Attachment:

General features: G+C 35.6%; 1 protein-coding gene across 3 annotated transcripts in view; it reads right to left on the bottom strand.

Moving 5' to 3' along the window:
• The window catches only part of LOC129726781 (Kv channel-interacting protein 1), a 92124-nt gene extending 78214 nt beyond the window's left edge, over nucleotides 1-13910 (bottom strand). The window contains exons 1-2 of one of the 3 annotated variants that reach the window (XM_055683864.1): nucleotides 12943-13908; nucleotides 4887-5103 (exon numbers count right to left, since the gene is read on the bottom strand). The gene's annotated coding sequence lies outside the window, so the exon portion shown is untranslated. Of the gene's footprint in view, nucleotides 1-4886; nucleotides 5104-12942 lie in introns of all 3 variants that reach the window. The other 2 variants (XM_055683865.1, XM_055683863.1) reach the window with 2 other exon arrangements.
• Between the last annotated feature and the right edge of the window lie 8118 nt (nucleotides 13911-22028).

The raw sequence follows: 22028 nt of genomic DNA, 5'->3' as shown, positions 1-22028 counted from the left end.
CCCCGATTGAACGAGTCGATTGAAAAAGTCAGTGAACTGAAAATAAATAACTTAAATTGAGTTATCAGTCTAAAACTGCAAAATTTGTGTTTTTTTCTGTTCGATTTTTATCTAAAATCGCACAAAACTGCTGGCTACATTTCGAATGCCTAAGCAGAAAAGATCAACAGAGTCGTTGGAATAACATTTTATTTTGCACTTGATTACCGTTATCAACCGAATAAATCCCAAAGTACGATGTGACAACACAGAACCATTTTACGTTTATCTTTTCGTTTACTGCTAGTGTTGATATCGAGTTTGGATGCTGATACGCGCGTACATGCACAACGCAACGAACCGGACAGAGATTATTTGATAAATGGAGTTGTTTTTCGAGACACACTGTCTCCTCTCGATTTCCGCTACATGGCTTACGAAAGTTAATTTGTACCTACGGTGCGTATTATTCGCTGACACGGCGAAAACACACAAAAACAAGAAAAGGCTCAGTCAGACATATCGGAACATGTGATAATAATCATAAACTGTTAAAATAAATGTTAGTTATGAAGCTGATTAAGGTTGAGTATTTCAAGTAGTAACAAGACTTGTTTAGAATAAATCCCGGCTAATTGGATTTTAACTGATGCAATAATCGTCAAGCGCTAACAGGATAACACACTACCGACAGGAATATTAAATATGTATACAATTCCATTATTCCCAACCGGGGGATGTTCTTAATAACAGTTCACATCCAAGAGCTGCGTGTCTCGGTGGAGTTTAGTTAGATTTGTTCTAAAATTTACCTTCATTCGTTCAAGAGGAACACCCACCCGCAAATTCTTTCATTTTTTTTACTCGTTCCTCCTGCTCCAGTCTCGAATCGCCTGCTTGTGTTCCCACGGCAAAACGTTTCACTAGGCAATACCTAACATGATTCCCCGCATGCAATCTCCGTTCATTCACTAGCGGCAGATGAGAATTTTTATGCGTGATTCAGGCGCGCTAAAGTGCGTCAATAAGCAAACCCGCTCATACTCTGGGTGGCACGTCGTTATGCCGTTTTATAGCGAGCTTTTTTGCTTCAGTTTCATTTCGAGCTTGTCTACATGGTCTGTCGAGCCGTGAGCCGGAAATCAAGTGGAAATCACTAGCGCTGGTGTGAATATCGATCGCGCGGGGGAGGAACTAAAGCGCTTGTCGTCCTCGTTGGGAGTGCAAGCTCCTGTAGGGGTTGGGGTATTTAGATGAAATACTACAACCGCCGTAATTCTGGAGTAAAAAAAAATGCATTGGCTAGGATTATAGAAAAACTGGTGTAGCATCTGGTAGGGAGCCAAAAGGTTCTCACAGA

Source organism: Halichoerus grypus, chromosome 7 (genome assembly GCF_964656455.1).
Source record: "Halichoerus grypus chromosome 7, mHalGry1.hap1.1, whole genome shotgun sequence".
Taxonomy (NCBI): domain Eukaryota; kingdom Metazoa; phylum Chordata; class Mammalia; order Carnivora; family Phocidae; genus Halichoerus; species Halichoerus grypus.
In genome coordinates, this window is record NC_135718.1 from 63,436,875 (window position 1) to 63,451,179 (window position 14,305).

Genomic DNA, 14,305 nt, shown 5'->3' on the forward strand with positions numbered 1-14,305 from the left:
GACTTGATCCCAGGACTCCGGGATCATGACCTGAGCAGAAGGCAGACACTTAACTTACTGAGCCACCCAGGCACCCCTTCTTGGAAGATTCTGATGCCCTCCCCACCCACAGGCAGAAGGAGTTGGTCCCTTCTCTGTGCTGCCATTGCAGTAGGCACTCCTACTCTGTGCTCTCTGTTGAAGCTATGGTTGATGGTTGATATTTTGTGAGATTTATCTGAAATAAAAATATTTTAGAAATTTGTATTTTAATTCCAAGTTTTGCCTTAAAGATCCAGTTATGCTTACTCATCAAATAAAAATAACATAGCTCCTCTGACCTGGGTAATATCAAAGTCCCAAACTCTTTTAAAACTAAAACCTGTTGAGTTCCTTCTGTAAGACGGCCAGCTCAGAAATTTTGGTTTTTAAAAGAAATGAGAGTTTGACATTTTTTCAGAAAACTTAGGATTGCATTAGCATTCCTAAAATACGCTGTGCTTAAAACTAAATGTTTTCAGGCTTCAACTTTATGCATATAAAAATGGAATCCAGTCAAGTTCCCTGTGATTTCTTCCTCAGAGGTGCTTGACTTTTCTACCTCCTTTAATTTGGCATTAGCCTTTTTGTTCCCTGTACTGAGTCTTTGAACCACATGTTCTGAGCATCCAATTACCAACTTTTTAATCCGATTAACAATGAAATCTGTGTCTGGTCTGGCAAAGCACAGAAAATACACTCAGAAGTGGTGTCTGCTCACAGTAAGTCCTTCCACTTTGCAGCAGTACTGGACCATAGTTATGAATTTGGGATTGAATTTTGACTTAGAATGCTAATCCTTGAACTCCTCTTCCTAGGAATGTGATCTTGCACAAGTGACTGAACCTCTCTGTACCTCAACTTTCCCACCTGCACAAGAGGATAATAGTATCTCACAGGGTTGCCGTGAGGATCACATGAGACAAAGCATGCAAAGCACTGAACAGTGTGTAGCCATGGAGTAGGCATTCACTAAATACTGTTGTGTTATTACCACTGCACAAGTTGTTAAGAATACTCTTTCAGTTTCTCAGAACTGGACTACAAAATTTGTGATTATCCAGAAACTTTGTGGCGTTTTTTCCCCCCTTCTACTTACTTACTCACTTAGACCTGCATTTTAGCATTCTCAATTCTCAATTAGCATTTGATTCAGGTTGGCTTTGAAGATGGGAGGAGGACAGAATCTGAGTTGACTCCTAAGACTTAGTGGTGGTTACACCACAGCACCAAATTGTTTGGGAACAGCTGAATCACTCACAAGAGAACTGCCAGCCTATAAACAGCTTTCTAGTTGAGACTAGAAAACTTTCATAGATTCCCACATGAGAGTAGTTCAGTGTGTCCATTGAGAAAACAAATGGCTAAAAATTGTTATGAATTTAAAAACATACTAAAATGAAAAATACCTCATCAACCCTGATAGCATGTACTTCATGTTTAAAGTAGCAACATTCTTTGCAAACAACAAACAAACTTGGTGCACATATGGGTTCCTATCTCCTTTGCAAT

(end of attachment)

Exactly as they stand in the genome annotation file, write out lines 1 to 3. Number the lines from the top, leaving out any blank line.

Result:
General features: G+C 35.6%; 1 protein-coding gene across 3 annotated transcripts in view; it reads right to left on the bottom strand.

Moving 5' to 3' along the window:
• The window catches only part of LOC129726781 (Kv channel-interacting protein 1), a 92124-nt gene extending 78214 nt beyond the window's left edge, over nucleotides 1-13910 (bottom strand). The window contains exons 1-2 of one of the 3 annotated variants that reach the window (XM_055683864.1): nucleotides 12943-13908; nucleotides 4887-5103 (exon numbers count right to left, since the gene is read on the bottom strand). The gene's annotated coding sequence lies outside the window, so the exon portion shown is untranslated. Of the gene's footprint in view, nucleotides 1-4886; nucleotides 5104-12942 lie in introns of all 3 variants that reach the window. The other 2 variants (XM_055683865.1, XM_055683863.1) reach the window with 2 other exon arrangements.